« Archives in February, 2017

Random Casting

Recently, a security-related bug slipped into libcurl 7.52.0.

For those of you who don’t know, libcurl is a popular open source library that supports many protocols and greatly simplifies data transfer over the Internet; an uncountable number of open- and closed-source projects depend on it.

Because of the bug, this particular version of libcurl doesn’t use random numbers when it should, which is really bad for security:

Since all the surrounding code is stripped away it is pretty easy to see what went wrong, right?

Within ‘randit’ there is an attempt to obtain a random number by calling ‘Curl_ssl_random’. However, ‘Curl_ssl_random’ is not passed the pointer ‘rnd’, but instead a pointer to ‘rnd’. Hence, the memory pointed to by ‘rnd’ is not filled with a random number but rather the pointer ‘rnd’ will point to a random memory location.

How did this bug come about? I’m pretty sure that — initially — the unlucky developer had accidentally typed this:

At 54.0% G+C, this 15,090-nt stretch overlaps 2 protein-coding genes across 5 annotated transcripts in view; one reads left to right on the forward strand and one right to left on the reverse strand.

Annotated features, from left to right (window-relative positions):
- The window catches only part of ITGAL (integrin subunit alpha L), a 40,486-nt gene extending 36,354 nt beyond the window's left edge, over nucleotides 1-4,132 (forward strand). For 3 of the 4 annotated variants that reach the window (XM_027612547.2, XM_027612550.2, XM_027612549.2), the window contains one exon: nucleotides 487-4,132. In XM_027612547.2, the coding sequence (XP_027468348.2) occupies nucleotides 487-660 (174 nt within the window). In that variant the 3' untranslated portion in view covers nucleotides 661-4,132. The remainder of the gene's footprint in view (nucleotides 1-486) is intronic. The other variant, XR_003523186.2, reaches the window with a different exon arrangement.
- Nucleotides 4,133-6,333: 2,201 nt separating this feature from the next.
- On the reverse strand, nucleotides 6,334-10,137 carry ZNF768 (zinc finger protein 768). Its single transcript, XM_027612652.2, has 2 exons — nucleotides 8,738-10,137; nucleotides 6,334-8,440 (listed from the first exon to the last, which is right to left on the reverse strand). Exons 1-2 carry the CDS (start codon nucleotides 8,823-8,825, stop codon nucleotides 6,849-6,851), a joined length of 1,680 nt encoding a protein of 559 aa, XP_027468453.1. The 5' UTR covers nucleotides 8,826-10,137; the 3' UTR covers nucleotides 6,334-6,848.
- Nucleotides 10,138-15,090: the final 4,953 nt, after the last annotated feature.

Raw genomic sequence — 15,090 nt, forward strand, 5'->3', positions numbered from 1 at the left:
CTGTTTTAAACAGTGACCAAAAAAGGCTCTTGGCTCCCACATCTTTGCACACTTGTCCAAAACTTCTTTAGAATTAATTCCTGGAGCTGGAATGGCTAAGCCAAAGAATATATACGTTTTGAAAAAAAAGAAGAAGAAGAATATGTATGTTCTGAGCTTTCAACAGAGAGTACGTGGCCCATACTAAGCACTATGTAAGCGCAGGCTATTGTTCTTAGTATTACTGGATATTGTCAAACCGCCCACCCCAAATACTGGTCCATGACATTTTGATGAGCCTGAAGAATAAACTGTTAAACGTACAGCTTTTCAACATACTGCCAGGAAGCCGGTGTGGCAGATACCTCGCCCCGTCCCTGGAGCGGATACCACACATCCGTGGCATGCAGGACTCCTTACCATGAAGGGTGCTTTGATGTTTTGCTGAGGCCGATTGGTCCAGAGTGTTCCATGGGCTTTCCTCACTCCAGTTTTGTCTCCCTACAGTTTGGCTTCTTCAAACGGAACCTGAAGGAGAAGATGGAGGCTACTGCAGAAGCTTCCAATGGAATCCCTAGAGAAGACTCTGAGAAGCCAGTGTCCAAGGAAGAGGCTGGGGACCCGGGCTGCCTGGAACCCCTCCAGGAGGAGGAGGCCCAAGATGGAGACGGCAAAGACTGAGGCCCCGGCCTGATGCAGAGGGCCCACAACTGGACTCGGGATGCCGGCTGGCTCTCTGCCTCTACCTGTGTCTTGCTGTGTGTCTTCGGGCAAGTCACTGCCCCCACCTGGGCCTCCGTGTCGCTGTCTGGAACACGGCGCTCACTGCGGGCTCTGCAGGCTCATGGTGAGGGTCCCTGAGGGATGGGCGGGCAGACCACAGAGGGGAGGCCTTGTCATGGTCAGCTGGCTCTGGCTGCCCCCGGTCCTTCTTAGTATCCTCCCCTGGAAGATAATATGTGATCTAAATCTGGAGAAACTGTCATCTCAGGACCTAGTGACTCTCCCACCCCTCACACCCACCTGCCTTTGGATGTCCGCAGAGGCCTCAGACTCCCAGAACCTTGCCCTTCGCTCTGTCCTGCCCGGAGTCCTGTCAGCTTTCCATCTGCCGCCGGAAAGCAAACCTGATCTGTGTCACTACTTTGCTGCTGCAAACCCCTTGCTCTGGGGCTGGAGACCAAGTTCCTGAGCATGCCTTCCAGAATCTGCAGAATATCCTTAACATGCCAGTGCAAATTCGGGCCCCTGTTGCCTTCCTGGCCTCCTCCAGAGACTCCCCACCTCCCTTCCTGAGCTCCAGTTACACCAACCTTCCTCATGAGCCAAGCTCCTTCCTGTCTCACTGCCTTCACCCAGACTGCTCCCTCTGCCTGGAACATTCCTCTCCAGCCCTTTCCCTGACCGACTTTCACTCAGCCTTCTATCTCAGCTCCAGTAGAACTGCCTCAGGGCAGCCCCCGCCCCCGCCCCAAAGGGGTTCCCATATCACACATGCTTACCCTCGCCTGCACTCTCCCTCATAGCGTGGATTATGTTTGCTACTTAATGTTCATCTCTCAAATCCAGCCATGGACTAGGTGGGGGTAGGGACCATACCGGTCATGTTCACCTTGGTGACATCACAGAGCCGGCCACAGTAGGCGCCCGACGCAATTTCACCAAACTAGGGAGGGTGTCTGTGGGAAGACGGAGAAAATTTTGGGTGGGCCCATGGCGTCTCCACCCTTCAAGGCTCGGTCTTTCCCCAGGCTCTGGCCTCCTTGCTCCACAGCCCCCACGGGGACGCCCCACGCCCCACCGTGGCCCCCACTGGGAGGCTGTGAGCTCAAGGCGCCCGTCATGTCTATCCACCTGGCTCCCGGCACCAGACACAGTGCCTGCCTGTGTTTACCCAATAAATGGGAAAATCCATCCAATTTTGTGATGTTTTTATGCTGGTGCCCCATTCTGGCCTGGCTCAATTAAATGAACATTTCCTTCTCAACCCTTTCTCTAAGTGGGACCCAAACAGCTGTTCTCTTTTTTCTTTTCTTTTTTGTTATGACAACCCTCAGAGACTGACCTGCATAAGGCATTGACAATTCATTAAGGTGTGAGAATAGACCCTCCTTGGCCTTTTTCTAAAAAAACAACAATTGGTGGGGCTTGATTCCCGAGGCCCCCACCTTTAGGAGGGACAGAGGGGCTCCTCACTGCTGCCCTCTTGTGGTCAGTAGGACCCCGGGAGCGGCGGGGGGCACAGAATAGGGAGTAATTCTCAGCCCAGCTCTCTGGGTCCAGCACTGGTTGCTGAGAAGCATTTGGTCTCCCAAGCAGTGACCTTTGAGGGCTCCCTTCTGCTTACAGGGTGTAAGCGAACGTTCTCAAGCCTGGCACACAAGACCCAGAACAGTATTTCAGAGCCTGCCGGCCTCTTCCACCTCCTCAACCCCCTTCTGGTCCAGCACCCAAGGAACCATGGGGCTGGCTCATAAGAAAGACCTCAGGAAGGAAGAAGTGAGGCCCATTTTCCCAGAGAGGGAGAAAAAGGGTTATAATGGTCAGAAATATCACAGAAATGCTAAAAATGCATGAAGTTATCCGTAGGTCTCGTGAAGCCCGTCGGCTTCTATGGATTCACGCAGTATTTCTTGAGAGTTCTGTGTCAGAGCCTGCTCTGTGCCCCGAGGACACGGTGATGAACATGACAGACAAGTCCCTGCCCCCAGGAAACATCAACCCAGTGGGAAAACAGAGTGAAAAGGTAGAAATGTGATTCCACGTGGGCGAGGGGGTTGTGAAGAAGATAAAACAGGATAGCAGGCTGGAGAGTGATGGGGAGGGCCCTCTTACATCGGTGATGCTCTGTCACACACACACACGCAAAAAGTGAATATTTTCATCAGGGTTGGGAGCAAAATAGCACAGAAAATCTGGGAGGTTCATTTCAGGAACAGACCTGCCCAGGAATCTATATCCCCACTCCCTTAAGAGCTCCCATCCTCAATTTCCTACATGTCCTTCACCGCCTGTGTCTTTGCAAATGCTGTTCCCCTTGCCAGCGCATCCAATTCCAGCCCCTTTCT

When (s)he compiled the code with gcc, the following error message was produced:

Which exactly explains the problem, but most likely, the developer only skimmed the error message and jumped to the wrong conclusion; that is, (s)he thought that a cast was needed because of a simple pointer incompatibility (unsigned int* vs. unsigned char*) when in fact there is a severe pointer incompatibility (pointer to pointer vs. pointer).

I’ve seen this many times before: developers apply casts to get rid of warnings from the compiler (or a static analysis tool) without a second thought. Don’t do this. Be very considerate when your compiler speaks to you. Casting, on the other hand, will silence it forever.